(A) Ground planes < 65 mm long
For a ground plane with a length of less than 65 mm (and 40 mm wide) the only solution is a complete custom antenna. The type of antenna material and design will vary from device to device and the process should begin at the start of the product design process.
(B) Ground planes > 65 mm long
  (i) On-board Antenna Solutions — minimum width needs to be 40 mm.


PA-25a ceramic antenna

  • Cleared area needs to be all the way across the short side of the board.
  • From module side to antenna it requires 10 mm clearance to metal.
  • Other sides must be completely free of metal.

Figure 1:PA-25a ceramic antenna.

Custom metal PIFA antenna

  • Can work directly on ground plane on center edge of PCB minimum height of elements 10 mm, length 60 mm, and width 25 mm.
  • Clearance to other metal components ideally 20 mm or greater in all directions.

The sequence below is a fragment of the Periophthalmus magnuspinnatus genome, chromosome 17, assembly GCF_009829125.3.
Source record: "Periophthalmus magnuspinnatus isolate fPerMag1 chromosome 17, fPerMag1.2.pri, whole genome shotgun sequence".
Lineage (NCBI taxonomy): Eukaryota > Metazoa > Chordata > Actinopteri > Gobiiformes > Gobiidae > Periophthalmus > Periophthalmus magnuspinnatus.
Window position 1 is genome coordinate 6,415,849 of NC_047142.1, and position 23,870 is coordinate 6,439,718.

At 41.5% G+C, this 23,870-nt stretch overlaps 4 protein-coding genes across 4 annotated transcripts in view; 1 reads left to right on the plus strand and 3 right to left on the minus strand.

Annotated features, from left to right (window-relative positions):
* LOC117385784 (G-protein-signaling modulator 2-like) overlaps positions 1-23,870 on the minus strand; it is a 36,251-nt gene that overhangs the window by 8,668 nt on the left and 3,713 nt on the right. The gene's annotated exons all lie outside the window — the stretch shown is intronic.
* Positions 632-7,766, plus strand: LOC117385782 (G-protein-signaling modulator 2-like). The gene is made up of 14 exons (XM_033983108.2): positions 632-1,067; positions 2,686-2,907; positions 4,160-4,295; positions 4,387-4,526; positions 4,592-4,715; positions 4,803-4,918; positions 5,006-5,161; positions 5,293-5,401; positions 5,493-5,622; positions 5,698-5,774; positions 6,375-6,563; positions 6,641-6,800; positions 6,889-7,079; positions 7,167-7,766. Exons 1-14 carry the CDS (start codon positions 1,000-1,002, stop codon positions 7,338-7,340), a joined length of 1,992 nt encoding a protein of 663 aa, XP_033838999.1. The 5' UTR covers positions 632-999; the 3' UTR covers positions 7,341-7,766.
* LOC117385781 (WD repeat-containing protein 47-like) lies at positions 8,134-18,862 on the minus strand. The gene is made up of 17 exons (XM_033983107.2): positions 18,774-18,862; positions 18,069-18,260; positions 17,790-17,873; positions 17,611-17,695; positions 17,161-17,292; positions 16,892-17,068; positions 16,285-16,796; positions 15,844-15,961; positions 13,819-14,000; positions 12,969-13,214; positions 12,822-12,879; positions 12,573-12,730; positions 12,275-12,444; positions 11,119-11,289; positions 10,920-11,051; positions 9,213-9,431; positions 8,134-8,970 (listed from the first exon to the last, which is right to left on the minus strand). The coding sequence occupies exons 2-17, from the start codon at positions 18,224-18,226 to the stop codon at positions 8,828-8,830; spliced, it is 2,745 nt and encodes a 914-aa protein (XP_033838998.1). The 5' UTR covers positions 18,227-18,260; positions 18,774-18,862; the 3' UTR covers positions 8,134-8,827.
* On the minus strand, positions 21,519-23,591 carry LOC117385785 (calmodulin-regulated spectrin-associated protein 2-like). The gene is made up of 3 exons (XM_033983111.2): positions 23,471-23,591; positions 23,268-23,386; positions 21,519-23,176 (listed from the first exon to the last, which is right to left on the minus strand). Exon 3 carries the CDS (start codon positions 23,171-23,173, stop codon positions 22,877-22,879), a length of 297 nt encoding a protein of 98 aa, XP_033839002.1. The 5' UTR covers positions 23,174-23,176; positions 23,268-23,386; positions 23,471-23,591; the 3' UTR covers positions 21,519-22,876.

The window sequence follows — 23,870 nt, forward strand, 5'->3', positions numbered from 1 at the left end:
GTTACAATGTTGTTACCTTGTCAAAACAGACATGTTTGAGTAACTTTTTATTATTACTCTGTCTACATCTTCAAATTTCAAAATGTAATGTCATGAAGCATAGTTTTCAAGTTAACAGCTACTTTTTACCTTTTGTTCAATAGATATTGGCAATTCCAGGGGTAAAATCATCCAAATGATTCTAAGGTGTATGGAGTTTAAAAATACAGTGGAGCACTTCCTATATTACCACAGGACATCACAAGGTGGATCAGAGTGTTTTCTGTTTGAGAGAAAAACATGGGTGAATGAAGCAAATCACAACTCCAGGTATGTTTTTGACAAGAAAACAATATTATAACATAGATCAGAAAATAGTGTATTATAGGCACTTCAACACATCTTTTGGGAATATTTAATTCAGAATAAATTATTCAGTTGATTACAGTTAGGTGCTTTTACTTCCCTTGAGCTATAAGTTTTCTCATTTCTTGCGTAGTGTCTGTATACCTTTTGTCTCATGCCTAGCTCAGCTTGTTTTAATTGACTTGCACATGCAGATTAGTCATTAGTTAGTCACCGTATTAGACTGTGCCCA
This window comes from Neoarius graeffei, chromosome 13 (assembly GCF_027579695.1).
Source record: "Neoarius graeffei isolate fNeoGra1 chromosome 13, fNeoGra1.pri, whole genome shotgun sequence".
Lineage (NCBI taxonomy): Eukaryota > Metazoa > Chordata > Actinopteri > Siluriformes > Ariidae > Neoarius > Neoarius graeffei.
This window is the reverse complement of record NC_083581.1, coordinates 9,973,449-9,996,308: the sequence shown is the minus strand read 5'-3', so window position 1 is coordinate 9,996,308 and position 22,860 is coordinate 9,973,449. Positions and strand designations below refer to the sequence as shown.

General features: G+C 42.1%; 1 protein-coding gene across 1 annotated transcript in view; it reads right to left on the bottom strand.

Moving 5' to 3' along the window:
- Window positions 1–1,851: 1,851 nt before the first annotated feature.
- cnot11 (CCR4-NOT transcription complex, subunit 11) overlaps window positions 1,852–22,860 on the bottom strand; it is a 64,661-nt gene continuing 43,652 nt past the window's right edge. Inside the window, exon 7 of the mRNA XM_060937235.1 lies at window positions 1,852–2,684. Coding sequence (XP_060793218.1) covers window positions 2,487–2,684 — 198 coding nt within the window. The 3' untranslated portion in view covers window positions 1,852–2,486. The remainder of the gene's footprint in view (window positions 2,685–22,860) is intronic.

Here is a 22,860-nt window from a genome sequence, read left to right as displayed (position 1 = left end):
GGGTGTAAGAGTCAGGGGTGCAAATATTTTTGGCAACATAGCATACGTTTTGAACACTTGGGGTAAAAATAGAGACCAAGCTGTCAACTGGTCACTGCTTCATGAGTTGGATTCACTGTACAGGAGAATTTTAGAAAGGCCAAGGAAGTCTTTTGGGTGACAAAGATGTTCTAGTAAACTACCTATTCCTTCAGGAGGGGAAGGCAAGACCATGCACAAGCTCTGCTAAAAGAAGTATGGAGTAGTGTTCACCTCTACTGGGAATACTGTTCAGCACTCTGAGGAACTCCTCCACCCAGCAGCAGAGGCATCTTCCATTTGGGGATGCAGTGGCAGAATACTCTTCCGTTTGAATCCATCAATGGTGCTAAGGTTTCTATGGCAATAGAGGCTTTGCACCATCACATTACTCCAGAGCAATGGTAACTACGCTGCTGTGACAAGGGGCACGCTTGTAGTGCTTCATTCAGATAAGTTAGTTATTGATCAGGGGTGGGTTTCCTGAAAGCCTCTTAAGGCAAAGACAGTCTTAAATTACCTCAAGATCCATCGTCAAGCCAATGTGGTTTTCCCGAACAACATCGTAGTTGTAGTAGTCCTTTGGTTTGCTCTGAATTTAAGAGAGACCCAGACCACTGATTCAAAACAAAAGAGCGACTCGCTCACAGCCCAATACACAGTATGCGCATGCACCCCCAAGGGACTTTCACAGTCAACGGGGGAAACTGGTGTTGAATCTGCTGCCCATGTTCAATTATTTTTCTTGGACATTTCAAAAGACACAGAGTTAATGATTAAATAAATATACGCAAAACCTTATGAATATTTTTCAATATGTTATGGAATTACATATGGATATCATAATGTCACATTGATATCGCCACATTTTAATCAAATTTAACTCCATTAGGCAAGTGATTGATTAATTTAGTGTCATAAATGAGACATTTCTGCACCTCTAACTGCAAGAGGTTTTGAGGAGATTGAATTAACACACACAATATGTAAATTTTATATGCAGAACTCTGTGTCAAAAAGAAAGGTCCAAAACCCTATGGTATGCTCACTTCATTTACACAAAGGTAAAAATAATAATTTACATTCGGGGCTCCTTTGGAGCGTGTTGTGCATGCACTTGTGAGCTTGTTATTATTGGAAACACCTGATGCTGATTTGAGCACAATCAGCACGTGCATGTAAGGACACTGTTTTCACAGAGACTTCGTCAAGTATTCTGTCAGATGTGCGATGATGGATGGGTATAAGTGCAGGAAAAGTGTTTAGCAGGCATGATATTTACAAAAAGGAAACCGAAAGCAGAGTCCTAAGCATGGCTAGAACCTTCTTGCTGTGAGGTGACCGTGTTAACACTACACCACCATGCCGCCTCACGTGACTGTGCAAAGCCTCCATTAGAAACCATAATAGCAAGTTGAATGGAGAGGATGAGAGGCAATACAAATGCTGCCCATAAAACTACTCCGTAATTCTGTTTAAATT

Figure 2: Custom metal PIFA antenna.

  (ii) Off-board Antenna Solutions — Ground plane width of the device needs to be greater than 20 mm.
  A proven example is 80 mm x 40 mm of ground plane and 20 mm of clearance from antenna to metal, but in theory the ground plane of the device can be smaller.

Flexible circuit antenna — FXP14

  • Can be mounted to the inner plastic housing of the device.
  • Minimum clearance of 20 mm from metal in all directions.
  • Mount at right angles (perpendicular) to any main-board.
  • Cable should be shorter than 150 mm, but not less than 80 mm.
  • Place antenna away from noise/activity sources.

Figure 3: Flexible circuit antenna — FXP14.

PIFA on housing

  • Dimensions approximately 60 mm x 20 mm x 10 mm.
  • 20 mm clearance to metal.
  • Spring contact can be used for connection.